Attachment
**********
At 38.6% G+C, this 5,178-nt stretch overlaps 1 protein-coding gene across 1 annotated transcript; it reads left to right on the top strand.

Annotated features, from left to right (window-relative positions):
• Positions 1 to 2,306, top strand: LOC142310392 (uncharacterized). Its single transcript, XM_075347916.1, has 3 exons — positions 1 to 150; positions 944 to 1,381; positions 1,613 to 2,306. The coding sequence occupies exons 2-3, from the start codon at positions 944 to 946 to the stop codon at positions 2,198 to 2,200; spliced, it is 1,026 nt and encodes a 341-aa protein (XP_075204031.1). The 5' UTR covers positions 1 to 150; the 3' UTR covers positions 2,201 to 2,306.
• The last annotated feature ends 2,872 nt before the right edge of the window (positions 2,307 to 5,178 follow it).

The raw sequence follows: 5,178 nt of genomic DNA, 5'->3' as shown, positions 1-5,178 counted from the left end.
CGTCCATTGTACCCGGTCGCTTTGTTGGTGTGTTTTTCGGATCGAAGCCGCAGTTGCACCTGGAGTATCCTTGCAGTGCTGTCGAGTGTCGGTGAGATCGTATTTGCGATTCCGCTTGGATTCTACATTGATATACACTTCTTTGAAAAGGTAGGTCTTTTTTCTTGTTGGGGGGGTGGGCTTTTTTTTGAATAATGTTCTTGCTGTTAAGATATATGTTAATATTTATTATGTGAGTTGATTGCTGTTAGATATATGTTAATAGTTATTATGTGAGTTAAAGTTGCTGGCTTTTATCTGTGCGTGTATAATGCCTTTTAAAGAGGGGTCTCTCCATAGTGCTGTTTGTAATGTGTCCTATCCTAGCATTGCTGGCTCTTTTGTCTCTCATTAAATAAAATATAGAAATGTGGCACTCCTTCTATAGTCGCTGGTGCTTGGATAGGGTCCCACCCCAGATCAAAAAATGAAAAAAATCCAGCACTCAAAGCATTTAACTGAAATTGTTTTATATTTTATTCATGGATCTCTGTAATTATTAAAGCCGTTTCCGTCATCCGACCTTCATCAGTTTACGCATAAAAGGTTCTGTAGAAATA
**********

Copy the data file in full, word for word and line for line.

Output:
At 38.6% G+C, this 5,178-nt stretch overlaps 1 protein-coding gene across 1 annotated transcript; it reads left to right on the top strand.

Annotated features, from left to right (window-relative positions):
• Positions 1 to 2,306, top strand: LOC142310392 (uncharacterized). Its single transcript, XM_075347916.1, has 3 exons — positions 1 to 150; positions 944 to 1,381; positions 1,613 to 2,306. The coding sequence occupies exons 2-3, from the start codon at positions 944 to 946 to the stop codon at positions 2,198 to 2,200; spliced, it is 1,026 nt and encodes a 341-aa protein (XP_075204031.1). The 5' UTR covers positions 1 to 150; the 3' UTR covers positions 2,201 to 2,306.
• The last annotated feature ends 2,872 nt before the right edge of the window (positions 2,307 to 5,178 follow it).

The raw sequence follows: 5,178 nt of genomic DNA, 5'->3' as shown, positions 1-5,178 counted from the left end.
CGTCCATTGTACCCGGTCGCTTTGTTGGTGTGTTTTTCGGATCGAAGCCGCAGTTGCACCTGGAGTATCCTTGCAGTGCTGTCGAGTGTCGGTGAGATCGTATTTGCGATTCCGCTTGGATTCTACATTGATATACACTTCTTTGAAAAGGTAGGTCTTTTTTCTTGTTGGGGGGGTGGGCTTTTTTTTGAATAATGTTCTTGCTGTTAAGATATATGTTAATATTTATTATGTGAGTTGATTGCTGTTAGATATATGTTAATAGTTATTATGTGAGTTAAAGTTGCTGGCTTTTATCTGTGCGTGTATAATGCCTTTTAAAGAGGGGTCTCTCCATAGTGCTGTTTGTAATGTGTCCTATCCTAGCATTGCTGGCTCTTTTGTCTCTCATTAAATAAAATATAGAAATGTGGCACTCCTTCTATAGTCGCTGGTGCTTGGATAGGGTCCCACCCCAGATCAAAAAATGAAAAAAATCCAGCACTCAAAGCATTTAACTGAAATTGTTTTATATTTTATTCATGGATCTCTGTAATTATTAAAGCCGTTTCCGTCATCCGACCTTCATCAGTTTACGCATAAAAGGTTCTGTAGAAATA